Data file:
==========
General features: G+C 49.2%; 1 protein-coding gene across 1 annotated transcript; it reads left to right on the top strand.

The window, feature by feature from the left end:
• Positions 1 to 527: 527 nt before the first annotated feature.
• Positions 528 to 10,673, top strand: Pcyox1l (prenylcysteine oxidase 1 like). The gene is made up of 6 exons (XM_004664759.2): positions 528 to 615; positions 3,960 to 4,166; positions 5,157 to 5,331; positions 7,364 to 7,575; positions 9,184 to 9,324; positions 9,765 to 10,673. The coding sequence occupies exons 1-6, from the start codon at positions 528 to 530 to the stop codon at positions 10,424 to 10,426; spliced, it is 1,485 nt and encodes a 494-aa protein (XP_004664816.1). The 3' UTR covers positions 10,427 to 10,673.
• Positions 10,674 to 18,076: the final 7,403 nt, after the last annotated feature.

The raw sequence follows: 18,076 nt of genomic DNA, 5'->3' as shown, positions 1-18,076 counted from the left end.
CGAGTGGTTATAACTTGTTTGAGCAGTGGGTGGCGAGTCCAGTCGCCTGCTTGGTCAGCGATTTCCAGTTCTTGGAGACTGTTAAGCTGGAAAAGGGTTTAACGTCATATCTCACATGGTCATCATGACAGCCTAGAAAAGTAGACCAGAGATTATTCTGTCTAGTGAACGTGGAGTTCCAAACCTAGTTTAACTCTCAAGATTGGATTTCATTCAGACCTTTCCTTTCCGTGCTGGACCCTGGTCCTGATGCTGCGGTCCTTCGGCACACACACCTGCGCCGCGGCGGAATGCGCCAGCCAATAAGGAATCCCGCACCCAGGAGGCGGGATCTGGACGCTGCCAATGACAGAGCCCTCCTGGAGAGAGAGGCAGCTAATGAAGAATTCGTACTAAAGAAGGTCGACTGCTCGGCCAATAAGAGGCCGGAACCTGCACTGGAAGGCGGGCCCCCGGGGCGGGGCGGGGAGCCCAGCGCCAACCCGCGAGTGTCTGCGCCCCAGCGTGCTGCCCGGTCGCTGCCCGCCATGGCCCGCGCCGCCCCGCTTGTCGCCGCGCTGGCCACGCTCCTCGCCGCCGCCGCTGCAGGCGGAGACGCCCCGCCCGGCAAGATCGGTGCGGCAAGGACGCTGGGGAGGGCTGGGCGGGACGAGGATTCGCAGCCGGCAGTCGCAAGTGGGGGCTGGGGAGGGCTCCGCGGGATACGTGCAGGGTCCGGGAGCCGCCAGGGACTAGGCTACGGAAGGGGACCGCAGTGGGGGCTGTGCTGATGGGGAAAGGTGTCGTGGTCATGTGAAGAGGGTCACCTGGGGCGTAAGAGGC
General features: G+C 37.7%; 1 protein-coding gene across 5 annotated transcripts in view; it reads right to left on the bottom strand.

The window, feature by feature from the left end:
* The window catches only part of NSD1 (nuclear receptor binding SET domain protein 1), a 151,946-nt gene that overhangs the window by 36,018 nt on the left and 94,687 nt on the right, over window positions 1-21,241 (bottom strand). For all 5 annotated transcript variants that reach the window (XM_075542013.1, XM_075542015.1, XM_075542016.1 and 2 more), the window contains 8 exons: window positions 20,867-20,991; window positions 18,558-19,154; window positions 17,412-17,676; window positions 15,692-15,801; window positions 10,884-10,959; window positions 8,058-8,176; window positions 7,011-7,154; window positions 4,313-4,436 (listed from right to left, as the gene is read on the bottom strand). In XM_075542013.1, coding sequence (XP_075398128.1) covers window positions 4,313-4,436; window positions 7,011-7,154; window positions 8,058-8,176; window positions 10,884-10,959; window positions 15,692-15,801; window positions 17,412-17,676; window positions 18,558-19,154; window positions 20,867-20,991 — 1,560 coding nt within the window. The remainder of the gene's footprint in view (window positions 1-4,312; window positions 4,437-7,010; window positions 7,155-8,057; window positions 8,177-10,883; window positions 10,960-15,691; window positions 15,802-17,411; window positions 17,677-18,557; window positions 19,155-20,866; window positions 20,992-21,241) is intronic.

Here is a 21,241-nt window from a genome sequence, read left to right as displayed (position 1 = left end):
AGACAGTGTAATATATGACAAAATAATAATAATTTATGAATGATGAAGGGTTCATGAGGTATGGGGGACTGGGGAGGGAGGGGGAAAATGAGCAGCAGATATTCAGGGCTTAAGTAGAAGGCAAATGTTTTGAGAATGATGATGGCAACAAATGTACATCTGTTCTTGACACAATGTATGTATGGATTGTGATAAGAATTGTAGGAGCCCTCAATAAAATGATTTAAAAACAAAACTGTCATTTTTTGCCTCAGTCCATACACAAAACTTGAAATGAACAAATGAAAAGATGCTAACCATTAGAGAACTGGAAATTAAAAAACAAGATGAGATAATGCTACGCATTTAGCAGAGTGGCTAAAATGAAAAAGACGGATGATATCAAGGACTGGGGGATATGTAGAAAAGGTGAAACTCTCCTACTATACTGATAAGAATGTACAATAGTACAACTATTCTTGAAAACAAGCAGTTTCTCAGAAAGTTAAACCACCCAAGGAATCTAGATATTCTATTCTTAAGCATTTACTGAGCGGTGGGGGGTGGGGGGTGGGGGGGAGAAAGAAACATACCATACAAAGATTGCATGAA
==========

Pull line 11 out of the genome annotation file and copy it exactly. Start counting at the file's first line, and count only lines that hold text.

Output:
Here is a 21,241-nt window from a genome sequence, read left to right as displayed (position 1 = left end):